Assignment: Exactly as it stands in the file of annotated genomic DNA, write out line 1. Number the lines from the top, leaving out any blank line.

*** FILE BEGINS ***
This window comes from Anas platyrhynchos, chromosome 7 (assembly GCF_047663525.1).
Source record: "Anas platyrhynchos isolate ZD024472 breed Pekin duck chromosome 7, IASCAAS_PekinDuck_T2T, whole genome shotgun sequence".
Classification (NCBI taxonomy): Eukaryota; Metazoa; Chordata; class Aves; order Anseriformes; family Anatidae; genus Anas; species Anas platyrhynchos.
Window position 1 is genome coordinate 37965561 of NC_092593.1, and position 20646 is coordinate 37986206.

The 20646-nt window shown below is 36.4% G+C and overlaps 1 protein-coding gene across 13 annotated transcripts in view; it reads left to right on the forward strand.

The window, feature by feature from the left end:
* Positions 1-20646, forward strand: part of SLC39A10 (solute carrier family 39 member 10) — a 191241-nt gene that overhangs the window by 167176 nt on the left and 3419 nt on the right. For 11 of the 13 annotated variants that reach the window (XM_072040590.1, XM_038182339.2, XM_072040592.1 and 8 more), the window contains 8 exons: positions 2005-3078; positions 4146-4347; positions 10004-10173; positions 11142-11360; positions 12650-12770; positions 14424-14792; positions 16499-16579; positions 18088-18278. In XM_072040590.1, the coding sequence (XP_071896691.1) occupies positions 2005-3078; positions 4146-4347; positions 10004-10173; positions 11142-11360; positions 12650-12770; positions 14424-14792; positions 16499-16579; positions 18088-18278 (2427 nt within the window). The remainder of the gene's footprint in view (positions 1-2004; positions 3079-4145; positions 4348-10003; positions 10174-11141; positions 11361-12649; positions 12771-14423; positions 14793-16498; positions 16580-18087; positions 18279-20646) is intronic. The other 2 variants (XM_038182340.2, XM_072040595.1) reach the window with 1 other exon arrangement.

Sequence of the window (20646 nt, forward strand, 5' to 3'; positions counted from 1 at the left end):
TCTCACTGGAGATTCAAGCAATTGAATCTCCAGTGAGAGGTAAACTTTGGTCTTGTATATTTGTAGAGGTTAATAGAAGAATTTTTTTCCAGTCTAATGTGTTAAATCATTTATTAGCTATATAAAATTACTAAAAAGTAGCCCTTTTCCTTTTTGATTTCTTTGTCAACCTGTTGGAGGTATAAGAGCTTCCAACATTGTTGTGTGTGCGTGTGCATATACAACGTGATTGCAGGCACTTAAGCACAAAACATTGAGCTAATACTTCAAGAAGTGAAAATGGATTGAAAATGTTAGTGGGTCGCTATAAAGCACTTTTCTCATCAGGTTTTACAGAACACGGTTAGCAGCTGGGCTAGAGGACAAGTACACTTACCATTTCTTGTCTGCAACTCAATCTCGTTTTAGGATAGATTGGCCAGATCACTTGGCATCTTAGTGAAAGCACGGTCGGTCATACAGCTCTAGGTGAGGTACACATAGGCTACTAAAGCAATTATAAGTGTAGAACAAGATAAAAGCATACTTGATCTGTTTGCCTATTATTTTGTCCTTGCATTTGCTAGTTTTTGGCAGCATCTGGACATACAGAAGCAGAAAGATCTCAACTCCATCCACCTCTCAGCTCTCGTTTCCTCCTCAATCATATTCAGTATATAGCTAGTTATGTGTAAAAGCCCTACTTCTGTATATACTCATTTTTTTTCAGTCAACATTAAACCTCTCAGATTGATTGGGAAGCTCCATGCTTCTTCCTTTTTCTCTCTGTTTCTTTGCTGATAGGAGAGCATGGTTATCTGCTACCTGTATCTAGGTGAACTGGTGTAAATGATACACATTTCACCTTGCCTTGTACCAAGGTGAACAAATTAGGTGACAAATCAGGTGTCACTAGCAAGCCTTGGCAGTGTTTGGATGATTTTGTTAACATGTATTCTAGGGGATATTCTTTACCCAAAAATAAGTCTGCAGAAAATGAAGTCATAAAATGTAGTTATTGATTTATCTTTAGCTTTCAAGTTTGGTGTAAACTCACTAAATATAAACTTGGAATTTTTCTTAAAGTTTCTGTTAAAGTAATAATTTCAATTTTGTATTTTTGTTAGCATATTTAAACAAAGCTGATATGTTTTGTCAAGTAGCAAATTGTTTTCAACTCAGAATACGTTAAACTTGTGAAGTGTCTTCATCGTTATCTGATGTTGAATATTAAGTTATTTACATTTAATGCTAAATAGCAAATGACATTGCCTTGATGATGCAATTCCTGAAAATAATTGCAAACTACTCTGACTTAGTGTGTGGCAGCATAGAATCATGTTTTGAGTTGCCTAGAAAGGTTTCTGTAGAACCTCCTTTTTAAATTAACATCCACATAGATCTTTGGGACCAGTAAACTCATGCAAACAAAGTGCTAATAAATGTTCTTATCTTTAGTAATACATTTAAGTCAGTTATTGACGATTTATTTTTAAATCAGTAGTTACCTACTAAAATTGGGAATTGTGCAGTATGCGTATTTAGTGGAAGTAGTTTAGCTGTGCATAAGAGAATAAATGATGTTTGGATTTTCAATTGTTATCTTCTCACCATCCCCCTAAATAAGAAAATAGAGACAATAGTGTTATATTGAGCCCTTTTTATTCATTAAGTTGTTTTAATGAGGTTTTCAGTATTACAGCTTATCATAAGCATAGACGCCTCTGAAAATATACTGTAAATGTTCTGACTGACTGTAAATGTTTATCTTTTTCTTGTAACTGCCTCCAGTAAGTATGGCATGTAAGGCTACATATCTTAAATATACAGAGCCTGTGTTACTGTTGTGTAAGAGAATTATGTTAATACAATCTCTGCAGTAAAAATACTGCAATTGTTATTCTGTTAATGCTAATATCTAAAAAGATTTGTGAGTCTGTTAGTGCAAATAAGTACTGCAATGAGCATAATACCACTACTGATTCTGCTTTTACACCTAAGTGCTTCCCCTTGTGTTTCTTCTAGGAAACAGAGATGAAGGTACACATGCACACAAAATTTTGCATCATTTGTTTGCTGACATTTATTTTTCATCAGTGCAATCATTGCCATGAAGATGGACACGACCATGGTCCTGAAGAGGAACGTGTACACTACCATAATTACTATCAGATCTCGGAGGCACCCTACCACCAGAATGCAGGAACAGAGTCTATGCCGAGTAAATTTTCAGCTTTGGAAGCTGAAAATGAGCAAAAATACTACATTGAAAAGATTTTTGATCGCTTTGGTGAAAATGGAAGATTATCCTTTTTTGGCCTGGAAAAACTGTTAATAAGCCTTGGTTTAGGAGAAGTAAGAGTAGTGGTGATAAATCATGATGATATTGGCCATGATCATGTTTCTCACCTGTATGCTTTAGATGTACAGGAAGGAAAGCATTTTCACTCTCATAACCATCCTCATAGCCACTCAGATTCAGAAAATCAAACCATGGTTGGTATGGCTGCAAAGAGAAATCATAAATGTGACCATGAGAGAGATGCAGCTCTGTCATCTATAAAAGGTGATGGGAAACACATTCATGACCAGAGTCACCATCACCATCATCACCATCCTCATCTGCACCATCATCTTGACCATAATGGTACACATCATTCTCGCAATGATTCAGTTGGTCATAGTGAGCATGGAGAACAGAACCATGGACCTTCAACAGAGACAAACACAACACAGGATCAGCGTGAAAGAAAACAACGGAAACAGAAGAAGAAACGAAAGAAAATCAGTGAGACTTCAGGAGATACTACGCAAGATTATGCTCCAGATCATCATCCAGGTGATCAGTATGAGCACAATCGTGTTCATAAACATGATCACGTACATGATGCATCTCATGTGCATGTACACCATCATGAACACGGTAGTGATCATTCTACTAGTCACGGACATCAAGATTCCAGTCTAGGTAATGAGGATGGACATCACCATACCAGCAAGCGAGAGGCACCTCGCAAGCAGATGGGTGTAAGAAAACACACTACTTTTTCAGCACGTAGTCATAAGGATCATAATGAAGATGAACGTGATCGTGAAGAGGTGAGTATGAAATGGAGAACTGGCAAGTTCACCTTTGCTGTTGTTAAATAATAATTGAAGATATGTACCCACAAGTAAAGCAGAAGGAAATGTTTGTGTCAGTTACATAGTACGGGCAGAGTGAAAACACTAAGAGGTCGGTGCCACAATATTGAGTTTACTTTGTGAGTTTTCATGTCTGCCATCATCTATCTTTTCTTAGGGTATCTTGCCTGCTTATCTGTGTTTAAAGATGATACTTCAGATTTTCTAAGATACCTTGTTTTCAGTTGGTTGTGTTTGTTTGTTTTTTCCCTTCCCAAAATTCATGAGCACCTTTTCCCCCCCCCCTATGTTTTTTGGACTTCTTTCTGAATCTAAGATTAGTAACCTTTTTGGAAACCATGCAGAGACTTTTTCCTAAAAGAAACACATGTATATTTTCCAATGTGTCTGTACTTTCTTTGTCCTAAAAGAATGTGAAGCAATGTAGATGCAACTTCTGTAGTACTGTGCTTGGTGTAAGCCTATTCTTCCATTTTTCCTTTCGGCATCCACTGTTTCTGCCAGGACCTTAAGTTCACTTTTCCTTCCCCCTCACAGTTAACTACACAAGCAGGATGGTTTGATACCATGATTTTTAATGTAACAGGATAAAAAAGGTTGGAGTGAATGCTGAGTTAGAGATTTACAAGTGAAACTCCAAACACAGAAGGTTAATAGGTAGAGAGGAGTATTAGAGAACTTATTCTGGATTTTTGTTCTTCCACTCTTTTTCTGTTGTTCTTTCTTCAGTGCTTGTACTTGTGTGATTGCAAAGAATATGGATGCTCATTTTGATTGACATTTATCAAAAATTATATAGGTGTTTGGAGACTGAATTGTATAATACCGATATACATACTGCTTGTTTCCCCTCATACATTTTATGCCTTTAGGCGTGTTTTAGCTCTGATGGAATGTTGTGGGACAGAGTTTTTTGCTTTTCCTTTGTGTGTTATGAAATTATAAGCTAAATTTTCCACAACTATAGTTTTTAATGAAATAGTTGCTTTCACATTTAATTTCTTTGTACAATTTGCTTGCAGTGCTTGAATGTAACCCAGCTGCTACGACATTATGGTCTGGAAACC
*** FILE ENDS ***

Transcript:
This window comes from Anas platyrhynchos, chromosome 7 (assembly GCF_047663525.1).